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Nurdle Patrol Wins Settlement From Formosa Plastics

A handful of nurdles, or plastic pellets, collected along Mustang Island in Port Aransas. Nurdles collected and recorded by citizen-scientists were used to prove that Formosa Plastics Corp. was polluting the Gulf of Mexico. The company has agreed to pay a $50 million settlement in a recent court case. Courtesy photo

Nurdle Patrol will receive $1 million over the next five years as part of a $50 million settlement with Formosa Plastics Corp. The largest-ever settlement of a Clean Water Act lawsuit filed by private citizens was handed down December 2 by a U.S. District Court judge in Waterkeeper v. Formosa.

Along with the monetary settlement, Formosa Plastics also must stop releasing plastic waste from its Port Comfort plant. The lawsuit was filed by a group of people who collected nurdles over a four-year period to prove Formosa was polluting the Gulf Coast. They collected about 30 million nurdles, which are tiny plastic pellets.

The company was charged in a lawsuit with illegally dumping billions of nurdles into natural waterways. The pellets are used in manufacturing plastic bottles, bags, and other plastic products. Formosa is located in Calhoun County, where most of the dumping occurred.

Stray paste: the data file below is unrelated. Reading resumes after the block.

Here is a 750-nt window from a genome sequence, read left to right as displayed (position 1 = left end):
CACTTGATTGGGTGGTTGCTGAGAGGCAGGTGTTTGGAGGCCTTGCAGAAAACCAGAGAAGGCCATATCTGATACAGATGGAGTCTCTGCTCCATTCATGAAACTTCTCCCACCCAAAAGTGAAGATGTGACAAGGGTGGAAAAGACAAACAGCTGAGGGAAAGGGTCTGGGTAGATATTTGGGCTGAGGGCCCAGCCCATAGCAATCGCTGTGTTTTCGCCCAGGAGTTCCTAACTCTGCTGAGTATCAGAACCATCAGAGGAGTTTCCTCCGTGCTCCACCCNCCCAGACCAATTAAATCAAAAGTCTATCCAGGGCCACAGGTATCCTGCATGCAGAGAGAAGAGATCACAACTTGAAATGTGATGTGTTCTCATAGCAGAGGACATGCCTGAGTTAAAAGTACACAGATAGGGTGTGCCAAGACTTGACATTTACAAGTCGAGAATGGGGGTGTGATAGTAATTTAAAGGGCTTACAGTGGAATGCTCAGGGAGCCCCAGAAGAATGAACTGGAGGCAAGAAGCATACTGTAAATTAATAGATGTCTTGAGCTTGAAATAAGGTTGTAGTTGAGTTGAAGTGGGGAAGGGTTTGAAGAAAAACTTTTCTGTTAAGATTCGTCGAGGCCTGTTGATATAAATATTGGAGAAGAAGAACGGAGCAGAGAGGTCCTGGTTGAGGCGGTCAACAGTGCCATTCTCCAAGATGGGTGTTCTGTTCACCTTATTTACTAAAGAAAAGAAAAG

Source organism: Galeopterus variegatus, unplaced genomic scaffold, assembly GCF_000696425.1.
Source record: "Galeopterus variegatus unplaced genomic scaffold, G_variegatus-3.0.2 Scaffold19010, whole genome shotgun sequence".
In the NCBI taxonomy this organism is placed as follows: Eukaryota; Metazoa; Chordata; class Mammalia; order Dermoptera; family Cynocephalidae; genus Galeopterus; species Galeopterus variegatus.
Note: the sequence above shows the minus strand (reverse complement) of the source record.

Nurdle Patrol is a University of Texas Marine Science Institute program created to document and research the impact of plastic pollution along the Gulf of Mexico coastline. It is located in Port Aransas and run by the Mission-Aransas National Estuarine Research Reserve at UTMSI.

The settlement is of historic proportions, according to experts, who say it could change how the U.S. plastics industry handles its pollution. Before the settlement, companies said “zero discharge” of the pellets was unattainable. By agreeing to no discharge, Formosa has ceded the point, setting a standard for the rest of the industry.

Nurdle patrols will be part of the enforcement mechanism used to monitor any future discharge. Nurdle patrols are volunteer citizen-scientists who collect nurdles and submit numbers and locations to UTMSI, which charts the data. Now, the information also will be reported to a court-appointed monitor approved by both parties.

None of the $50 million will go to the plaintiffs. Instead, the money will be used to fund educational, research, and conservation initiatives along the Gulf Coast.

Here’s where some of the rest of the money will go:

• $20 million to create a cooperative to revitalize depleted marine ecosystems and develop sustainable fishing, shrimping, and oyster harvesting;

• $10 million to turn Green Lake park into an environmentally sound public park;

• $2 million to control erosion and restore beaches at Magnolia Beach;

• $5 million for environmental research of San Antonio and Matagorda bay systems and the river deltas that feed into them;

• $750,000 to YMCA camps for children to learn how to be good stewards of marine environments;

• and $11.25 million for future local projects to pay trust costs.

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